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1924 Chrysler Model B-70


The 1924 Chrysler Model B-70 Becomes a Success
Like many cars of its era, the 1924 Chrysler placed the gauges in the center of the dash. The drum speedometer could easily be spun to show speeds of 70-75 miles per hour.
Like many cars of its era, the 1924 Chrysler placed the gauges in the center of the dash. The drum speedometer could easily be spun to show speeds of 70-75 miles per hour.
©Nicky Wright

The new Chrysler, known as the Model B, was a sensation. Priced head-to-head with the Buick Six, it was more than 700 pounds lighter than its rival, and correspondingly more nimble. Its engine boasted a 4.7:1 compression ratio, compared to the Buick's 3.5:1. Chrysler advertised that the new machine would accelerate from five to 25 miles an hour in seven seconds, which was considered phenomenal performance in 1924.

It would do 70 to 75 miles-per-hour top speed, much faster than the Buick-and within five miles an hour of the new Packard straight eight, a car that cost more than twice as much as the Chrysler. Furthermore, the new Chrysler featured hydraulic brakes, giving it stopping power to match its speed.

Other innovations, most unheard-of in production automobiles at that time, included aluminum pistons, full-pressure lubrication, tubular front axle, air cleaner, oil filter with removable element, and Lovejoy hydraulic shock absorbers -- all as standard equipment. The fully counterbalanced crankshaft was cradled in seven main bearings. Altogether, the new Chrysler stood out as a superb piece of engineering.

Compared to the competition, the Chrysler B-70, as it was called, was a relatively small car. The wheelbase was more than seven inches shorter than that of the Buick; overall, the Chrysler measured only 160 inches without bumpers, which was the way cars were delivered in those days. As a touring car, it weighed only 2,730 pounds, compared to the Buick's 3,455.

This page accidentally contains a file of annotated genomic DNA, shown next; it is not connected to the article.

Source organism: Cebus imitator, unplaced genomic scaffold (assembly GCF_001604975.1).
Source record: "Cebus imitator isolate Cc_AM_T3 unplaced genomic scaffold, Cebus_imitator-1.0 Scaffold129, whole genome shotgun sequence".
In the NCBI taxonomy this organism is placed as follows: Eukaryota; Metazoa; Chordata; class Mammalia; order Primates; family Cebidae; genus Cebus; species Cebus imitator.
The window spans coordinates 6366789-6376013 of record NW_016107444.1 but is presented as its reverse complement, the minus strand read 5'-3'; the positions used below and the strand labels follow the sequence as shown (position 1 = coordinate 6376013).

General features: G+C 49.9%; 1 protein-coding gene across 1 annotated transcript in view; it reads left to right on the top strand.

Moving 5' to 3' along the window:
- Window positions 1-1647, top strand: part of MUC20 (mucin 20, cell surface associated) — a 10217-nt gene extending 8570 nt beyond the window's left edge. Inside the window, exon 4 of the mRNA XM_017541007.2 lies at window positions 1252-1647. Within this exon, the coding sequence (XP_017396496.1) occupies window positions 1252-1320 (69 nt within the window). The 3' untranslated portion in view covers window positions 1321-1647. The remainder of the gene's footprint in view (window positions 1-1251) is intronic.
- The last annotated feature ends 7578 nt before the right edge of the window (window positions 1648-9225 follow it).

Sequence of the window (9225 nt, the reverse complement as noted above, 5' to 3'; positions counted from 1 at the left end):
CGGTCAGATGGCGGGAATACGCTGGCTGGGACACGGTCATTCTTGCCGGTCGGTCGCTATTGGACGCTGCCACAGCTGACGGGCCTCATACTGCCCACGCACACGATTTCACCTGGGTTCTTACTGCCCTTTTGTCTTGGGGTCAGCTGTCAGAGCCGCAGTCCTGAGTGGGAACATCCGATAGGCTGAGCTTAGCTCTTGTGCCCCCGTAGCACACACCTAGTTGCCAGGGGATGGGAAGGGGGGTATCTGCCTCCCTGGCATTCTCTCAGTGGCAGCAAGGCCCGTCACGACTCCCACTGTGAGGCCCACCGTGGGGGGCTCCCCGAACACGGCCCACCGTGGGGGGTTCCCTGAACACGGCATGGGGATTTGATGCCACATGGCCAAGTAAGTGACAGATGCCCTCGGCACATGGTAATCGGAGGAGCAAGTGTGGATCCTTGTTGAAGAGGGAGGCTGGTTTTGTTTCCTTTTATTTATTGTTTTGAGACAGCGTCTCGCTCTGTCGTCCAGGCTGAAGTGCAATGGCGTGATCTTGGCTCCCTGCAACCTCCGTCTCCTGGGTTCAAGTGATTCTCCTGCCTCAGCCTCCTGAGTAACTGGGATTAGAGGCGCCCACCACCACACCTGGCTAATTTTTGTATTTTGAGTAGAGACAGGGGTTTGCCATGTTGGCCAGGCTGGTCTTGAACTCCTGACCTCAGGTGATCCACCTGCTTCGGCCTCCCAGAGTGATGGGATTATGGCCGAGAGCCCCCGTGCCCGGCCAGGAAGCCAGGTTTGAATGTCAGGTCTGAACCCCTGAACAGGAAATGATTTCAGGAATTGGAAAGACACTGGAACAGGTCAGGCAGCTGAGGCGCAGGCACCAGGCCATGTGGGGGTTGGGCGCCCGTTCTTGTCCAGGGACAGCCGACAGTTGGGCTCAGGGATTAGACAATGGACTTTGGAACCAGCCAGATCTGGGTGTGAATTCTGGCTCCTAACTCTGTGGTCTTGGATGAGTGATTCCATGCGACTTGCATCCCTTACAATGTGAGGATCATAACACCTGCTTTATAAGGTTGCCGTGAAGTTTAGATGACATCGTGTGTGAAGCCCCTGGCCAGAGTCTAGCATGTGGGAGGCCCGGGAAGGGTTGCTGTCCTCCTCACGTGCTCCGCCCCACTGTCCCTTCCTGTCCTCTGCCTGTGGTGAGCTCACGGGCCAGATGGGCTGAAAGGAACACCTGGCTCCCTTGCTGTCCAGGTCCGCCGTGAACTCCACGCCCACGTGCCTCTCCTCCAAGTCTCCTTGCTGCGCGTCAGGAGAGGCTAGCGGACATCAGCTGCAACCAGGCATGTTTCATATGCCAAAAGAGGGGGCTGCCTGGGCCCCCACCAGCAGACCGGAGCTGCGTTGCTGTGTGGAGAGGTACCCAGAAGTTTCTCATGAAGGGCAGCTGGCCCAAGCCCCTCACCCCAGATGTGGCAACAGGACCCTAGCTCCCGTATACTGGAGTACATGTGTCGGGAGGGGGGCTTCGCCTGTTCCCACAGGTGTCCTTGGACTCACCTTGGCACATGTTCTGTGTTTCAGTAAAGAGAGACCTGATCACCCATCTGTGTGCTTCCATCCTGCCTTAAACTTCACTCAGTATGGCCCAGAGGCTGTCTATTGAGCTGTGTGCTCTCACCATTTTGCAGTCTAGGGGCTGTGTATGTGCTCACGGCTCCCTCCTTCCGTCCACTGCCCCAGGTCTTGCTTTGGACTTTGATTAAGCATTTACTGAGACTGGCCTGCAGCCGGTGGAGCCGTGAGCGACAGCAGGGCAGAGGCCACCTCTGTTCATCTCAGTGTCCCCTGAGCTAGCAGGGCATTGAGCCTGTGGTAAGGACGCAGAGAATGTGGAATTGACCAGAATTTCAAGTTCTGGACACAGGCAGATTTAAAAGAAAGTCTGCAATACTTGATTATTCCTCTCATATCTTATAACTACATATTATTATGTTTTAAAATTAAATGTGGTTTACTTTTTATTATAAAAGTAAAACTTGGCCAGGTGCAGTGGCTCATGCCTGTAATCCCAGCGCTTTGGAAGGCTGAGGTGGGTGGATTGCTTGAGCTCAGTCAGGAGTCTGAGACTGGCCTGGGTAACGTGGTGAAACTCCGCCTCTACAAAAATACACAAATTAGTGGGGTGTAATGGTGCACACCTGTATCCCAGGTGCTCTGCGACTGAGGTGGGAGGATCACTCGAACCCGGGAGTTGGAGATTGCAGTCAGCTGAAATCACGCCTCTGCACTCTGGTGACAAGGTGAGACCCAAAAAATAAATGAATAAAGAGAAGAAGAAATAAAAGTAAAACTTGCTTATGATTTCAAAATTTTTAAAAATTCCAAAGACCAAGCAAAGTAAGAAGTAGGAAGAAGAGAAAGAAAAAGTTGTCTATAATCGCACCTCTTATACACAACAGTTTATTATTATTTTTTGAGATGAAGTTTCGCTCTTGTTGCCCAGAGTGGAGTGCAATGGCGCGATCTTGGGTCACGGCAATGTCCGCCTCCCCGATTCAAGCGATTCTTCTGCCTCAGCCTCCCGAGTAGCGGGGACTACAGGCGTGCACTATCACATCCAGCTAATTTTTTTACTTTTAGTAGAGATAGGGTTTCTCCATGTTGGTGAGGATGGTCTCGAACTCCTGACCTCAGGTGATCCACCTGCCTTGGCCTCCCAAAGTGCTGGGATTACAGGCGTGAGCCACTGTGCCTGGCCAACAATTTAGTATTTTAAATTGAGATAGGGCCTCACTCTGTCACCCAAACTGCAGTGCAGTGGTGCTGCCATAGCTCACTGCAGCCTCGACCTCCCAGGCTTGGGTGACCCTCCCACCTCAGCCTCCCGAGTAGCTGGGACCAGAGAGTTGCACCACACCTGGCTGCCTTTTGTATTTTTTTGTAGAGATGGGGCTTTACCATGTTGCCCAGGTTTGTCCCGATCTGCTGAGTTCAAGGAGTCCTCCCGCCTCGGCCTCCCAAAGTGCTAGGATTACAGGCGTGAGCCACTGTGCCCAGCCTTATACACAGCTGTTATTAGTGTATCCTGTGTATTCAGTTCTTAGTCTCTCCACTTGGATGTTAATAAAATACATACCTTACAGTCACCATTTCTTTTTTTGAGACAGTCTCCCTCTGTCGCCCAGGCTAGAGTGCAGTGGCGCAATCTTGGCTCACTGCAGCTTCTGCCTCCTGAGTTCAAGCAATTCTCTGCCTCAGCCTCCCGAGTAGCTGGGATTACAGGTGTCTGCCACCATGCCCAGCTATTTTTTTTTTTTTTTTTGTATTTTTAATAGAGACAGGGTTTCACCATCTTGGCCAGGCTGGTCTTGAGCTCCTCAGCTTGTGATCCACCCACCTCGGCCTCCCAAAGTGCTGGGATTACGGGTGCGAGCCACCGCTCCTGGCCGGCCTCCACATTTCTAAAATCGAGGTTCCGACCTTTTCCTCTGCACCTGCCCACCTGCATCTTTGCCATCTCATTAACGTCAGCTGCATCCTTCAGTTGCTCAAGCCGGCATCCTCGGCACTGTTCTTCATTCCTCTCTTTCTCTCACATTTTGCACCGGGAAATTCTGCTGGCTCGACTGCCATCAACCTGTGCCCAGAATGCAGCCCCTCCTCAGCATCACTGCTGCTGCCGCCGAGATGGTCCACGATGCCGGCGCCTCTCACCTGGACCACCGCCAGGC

Worse, the Chrysler came to market at a time when competition was especially intense, forcing a number of veteran automakers -- Revere, Stevens-Duryea, Winton, Premier, Dort, Dorris, and Columbia among them -- to the wall. Skeptics said the new car would never sell.

But it was peppy, capable of zipping from five to 50 miles an hour in just 13 seconds. It was maneuverable, handsome to look at, and a delight to drive. And of course, it was an instant success. The B-70 was so successful, in fact, that it remained in production until July 1925.

Nine body styles were offered, ranging from the popular five-passenger touring to a pretentious town car. There was even a sedan called the Crown Imperial, the first automobile ever to bear that famous title. All nine were fitted to the same 112.75-inch wheelbase and powered by the identical 68-horsepower, six-cylinder engine.

On the next page, learn how the Chrysler Corporation came into being.

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